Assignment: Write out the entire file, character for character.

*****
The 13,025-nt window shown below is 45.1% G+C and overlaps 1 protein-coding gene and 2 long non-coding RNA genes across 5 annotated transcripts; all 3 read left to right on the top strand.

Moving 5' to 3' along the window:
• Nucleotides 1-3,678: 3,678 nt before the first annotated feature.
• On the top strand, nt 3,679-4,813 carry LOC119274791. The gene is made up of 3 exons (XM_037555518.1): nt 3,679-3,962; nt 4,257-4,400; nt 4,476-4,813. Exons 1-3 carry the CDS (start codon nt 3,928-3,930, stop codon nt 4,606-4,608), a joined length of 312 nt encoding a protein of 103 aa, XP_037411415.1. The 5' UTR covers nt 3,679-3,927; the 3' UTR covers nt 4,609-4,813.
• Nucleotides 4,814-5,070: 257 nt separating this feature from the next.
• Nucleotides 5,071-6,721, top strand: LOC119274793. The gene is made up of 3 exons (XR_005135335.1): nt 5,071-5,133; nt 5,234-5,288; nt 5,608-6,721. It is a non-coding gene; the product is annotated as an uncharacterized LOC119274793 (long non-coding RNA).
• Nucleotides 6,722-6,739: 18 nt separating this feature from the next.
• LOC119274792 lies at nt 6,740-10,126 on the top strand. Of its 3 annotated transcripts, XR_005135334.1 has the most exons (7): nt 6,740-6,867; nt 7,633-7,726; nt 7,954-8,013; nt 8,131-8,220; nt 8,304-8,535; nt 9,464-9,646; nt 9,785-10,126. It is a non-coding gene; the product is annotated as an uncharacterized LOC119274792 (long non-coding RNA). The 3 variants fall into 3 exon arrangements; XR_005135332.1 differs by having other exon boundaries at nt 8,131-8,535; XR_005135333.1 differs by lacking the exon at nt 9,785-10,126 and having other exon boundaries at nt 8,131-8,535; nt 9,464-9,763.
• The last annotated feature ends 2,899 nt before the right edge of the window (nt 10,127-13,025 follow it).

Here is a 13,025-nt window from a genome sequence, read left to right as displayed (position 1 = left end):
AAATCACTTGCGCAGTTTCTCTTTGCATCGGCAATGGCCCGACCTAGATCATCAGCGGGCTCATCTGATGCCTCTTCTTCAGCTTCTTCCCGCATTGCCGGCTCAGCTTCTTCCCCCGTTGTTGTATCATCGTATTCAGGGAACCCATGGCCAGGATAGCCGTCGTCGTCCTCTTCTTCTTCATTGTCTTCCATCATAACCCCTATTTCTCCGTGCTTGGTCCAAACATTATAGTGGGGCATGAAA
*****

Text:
The 13,025-nt window shown below is 45.1% G+C and overlaps 1 protein-coding gene and 2 long non-coding RNA genes across 5 annotated transcripts; all 3 read left to right on the top strand.

Moving 5' to 3' along the window:
• Nucleotides 1-3,678: 3,678 nt before the first annotated feature.
• On the top strand, nt 3,679-4,813 carry LOC119274791. The gene is made up of 3 exons (XM_037555518.1): nt 3,679-3,962; nt 4,257-4,400; nt 4,476-4,813. Exons 1-3 carry the CDS (start codon nt 3,928-3,930, stop codon nt 4,606-4,608), a joined length of 312 nt encoding a protein of 103 aa, XP_037411415.1. The 5' UTR covers nt 3,679-3,927; the 3' UTR covers nt 4,609-4,813.
• Nucleotides 4,814-5,070: 257 nt separating this feature from the next.
• Nucleotides 5,071-6,721, top strand: LOC119274793. The gene is made up of 3 exons (XR_005135335.1): nt 5,071-5,133; nt 5,234-5,288; nt 5,608-6,721. It is a non-coding gene; the product is annotated as an uncharacterized LOC119274793 (long non-coding RNA).
• Nucleotides 6,722-6,739: 18 nt separating this feature from the next.
• LOC119274792 lies at nt 6,740-10,126 on the top strand. Of its 3 annotated transcripts, XR_005135334.1 has the most exons (7): nt 6,740-6,867; nt 7,633-7,726; nt 7,954-8,013; nt 8,131-8,220; nt 8,304-8,535; nt 9,464-9,646; nt 9,785-10,126. It is a non-coding gene; the product is annotated as an uncharacterized LOC119274792 (long non-coding RNA). The 3 variants fall into 3 exon arrangements; XR_005135332.1 differs by having other exon boundaries at nt 8,131-8,535; XR_005135333.1 differs by lacking the exon at nt 9,785-10,126 and having other exon boundaries at nt 8,131-8,535; nt 9,464-9,763.
• The last annotated feature ends 2,899 nt before the right edge of the window (nt 10,127-13,025 follow it).

Here is a 13,025-nt window from a genome sequence, read left to right as displayed (position 1 = left end):
AAATCACTTGCGCAGTTTCTCTTTGCATCGGCAATGGCCCGACCTAGATCATCAGCGGGCTCATCTGATGCCTCTTCTTCAGCTTCTTCCCGCATTGCCGGCTCAGCTTCTTCCCCCGTTGTTGTATCATCGTATTCAGGGAACCCATGGCCAGGATAGCCGTCGTCGTCCTCTTCTTCTTCATTGTCTTCCATCATAACCCCTATTTCTCCGTGCTTGGTCCAAACATTATAGTGGGGCATGAAA